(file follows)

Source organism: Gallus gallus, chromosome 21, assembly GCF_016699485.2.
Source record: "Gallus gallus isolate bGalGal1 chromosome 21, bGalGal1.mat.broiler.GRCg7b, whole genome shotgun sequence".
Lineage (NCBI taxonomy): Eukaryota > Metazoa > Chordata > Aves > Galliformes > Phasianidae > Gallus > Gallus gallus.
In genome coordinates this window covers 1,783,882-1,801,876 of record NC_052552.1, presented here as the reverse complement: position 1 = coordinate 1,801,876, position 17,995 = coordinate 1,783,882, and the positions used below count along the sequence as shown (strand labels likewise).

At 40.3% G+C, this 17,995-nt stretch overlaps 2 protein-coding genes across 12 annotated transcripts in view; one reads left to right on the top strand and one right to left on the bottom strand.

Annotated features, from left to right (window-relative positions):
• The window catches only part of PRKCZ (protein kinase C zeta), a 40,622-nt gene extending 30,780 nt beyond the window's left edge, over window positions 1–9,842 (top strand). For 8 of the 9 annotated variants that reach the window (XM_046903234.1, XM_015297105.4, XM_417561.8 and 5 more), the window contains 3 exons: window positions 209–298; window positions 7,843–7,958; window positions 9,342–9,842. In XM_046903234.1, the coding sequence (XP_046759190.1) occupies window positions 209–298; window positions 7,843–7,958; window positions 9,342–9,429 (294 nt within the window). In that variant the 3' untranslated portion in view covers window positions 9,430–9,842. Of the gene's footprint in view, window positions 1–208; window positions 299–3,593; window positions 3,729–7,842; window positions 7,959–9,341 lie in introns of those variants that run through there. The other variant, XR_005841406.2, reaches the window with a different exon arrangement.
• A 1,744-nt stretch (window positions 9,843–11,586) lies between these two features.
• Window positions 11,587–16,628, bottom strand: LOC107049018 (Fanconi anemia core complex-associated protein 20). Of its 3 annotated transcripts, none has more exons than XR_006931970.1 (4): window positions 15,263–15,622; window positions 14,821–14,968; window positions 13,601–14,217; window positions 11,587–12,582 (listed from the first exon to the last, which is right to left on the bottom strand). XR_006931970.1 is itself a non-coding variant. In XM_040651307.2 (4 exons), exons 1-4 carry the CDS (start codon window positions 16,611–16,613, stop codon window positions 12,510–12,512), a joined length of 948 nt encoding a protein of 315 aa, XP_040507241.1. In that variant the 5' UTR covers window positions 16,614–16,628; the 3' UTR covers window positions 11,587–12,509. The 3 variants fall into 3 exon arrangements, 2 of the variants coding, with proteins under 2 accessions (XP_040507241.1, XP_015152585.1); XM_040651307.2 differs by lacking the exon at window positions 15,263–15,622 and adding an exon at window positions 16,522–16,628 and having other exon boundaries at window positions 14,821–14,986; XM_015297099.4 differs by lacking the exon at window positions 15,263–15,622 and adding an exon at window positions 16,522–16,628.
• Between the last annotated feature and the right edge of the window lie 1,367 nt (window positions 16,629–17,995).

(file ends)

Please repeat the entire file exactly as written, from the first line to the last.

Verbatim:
Source organism: Gallus gallus, chromosome 21, assembly GCF_016699485.2.
Source record: "Gallus gallus isolate bGalGal1 chromosome 21, bGalGal1.mat.broiler.GRCg7b, whole genome shotgun sequence".
Lineage (NCBI taxonomy): Eukaryota > Metazoa > Chordata > Aves > Galliformes > Phasianidae > Gallus > Gallus gallus.
In genome coordinates this window covers 1,783,882-1,801,876 of record NC_052552.1, presented here as the reverse complement: position 1 = coordinate 1,801,876, position 17,995 = coordinate 1,783,882, and the positions used below count along the sequence as shown (strand labels likewise).

At 40.3% G+C, this 17,995-nt stretch overlaps 2 protein-coding genes across 12 annotated transcripts in view; one reads left to right on the top strand and one right to left on the bottom strand.

Annotated features, from left to right (window-relative positions):
• The window catches only part of PRKCZ (protein kinase C zeta), a 40,622-nt gene extending 30,780 nt beyond the window's left edge, over window positions 1–9,842 (top strand). For 8 of the 9 annotated variants that reach the window (XM_046903234.1, XM_015297105.4, XM_417561.8 and 5 more), the window contains 3 exons: window positions 209–298; window positions 7,843–7,958; window positions 9,342–9,842. In XM_046903234.1, the coding sequence (XP_046759190.1) occupies window positions 209–298; window positions 7,843–7,958; window positions 9,342–9,429 (294 nt within the window). In that variant the 3' untranslated portion in view covers window positions 9,430–9,842. Of the gene's footprint in view, window positions 1–208; window positions 299–3,593; window positions 3,729–7,842; window positions 7,959–9,341 lie in introns of those variants that run through there. The other variant, XR_005841406.2, reaches the window with a different exon arrangement.
• A 1,744-nt stretch (window positions 9,843–11,586) lies between these two features.
• Window positions 11,587–16,628, bottom strand: LOC107049018 (Fanconi anemia core complex-associated protein 20). Of its 3 annotated transcripts, none has more exons than XR_006931970.1 (4): window positions 15,263–15,622; window positions 14,821–14,968; window positions 13,601–14,217; window positions 11,587–12,582 (listed from the first exon to the last, which is right to left on the bottom strand). XR_006931970.1 is itself a non-coding variant. In XM_040651307.2 (4 exons), exons 1-4 carry the CDS (start codon window positions 16,611–16,613, stop codon window positions 12,510–12,512), a joined length of 948 nt encoding a protein of 315 aa, XP_040507241.1. In that variant the 5' UTR covers window positions 16,614–16,628; the 3' UTR covers window positions 11,587–12,509. The 3 variants fall into 3 exon arrangements, 2 of the variants coding, with proteins under 2 accessions (XP_040507241.1, XP_015152585.1); XM_040651307.2 differs by lacking the exon at window positions 15,263–15,622 and adding an exon at window positions 16,522–16,628 and having other exon boundaries at window positions 14,821–14,986; XM_015297099.4 differs by lacking the exon at window positions 15,263–15,622 and adding an exon at window positions 16,522–16,628.
• Between the last annotated feature and the right edge of the window lie 1,367 nt (window positions 16,629–17,995).